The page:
That was the longest 1 1/2 hours of my life. My mother drove us (I was in no shape to drive) and I just prayed that he would still be alive when we got there. Thankfully, he was. They put him in a medically induced coma to keep the seizure from starting back up, they gave a host of meds and said all we could do was wait. They performed many tests, and MRI, an EEG, a spinal tap, and of course monitored his vitals round the clock. They could find NOTHING that would explain what happened. After 12 hours in a coma they allowed him to wake up. He was groggy and 'wobbly' with marked weakness on his left side, but the next day was almost completely back to normal. We had no answers, no assurance this wouldn't happen again, no advice on how to stop it or prevent it.
At this point I was told that some kids just have one seizure (although not normally as dramatic as Jett) and never have another, they weren't convinced that what we saw before his seizure were seizures, and the EEG was clear. We were sent home with no medication, very little info, and basically told "come back if it happens again." We were told it would probably happen again in the next few weeks if it was going to happen again.
The next few weeks consisted of me following Jett around with pillows and stressing if he got more than a few feet from me. We didn't allow him to go down steps, or walk on concrete alone, so terrified it could happen again. Two MONTHS later, we thought we were well in the clear and were moving on when Jett was running through the house and fell with another seizure. This time we knew what to do, thankfully it only lasted 1 1/2 minutes and was over by the time the ambulance got there. He proceeded to have more at the hospital and this time we were transferred via ambulance (where mom gets to go along). He seized on the way to the EEG and they were able to see a remnant of the seizure. He was diagnosed with epilepsy at this point.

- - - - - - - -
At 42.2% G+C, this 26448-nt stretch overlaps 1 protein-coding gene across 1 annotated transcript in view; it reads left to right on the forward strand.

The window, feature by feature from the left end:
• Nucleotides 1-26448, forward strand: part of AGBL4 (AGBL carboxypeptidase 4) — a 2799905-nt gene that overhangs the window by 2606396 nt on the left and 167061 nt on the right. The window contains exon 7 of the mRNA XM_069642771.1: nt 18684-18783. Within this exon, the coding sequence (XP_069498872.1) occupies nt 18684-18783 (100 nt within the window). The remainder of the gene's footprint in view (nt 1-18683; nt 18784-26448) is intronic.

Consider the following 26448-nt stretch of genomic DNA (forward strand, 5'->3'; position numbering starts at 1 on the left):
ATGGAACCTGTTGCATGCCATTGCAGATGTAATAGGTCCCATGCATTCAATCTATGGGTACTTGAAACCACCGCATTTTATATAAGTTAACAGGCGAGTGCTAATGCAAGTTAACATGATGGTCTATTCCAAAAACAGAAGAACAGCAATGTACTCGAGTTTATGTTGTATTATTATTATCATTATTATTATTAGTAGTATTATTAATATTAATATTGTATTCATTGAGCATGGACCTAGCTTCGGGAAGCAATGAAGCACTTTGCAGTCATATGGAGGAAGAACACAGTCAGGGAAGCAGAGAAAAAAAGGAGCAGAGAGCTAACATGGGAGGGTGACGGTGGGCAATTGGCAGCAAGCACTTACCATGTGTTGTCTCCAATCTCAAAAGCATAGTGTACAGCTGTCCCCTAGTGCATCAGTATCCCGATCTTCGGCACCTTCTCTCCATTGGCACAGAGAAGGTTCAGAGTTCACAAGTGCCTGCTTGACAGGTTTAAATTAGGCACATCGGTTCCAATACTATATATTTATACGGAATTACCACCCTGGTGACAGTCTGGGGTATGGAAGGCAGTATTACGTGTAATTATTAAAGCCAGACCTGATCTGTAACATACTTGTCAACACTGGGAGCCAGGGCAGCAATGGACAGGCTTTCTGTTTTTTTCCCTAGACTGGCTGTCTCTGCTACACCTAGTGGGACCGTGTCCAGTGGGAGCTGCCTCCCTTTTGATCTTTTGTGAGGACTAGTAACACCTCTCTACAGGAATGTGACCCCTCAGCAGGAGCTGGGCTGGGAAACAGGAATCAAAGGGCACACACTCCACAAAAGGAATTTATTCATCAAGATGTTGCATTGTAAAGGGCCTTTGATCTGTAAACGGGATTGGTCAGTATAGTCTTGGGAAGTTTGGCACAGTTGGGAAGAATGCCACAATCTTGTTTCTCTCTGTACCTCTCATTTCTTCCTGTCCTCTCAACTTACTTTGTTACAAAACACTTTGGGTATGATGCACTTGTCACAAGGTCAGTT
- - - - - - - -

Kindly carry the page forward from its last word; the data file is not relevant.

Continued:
Of course we still had very few answers. There seem to be VERY FEW answers available. We were told we would start medication and his seizures would probably stop, he would be weaned off sometime in the future and he would most likely out grow them. They said 85% chance! I was relieved (and maybe delusional).
Over the course of the next 6 1/2 years, Jett has failed 9 different drugs, we know even less it seems now about what he may or may not do. The chance of out growing his seizures has shrunk to less than 1% now. The longer he has seizures that can't be controlled the less likely he will ever out grow them. Which is why we need a cure so badly!
Jett has a great outlook on life, he has been through a lot, we have had him in studies, he has been to Cleveland to the clinic twice for LONG VEEG's with no luck in finding a seizure focus to allow surgery. They are thinking now that Jett's focus is probably too deep to be able to be operated on. Jett is one of the lucky ones, he doesn't have many delay's due to the seizures, and right now he is doing well with the seizures being small and not too disrupting of his day to day life. But we know how quickly things can change and there are always going to be limits on what Jett can do.
He LOVES football, but will never be able to play (too risky), he would like to drive a car someday too, but for now both of those things are out of reach. Jett does very well with being 'different' he handles it with a grace that most adults struggle with. He is an amazing child, someday I hope he can be a 100% healthy amazing child.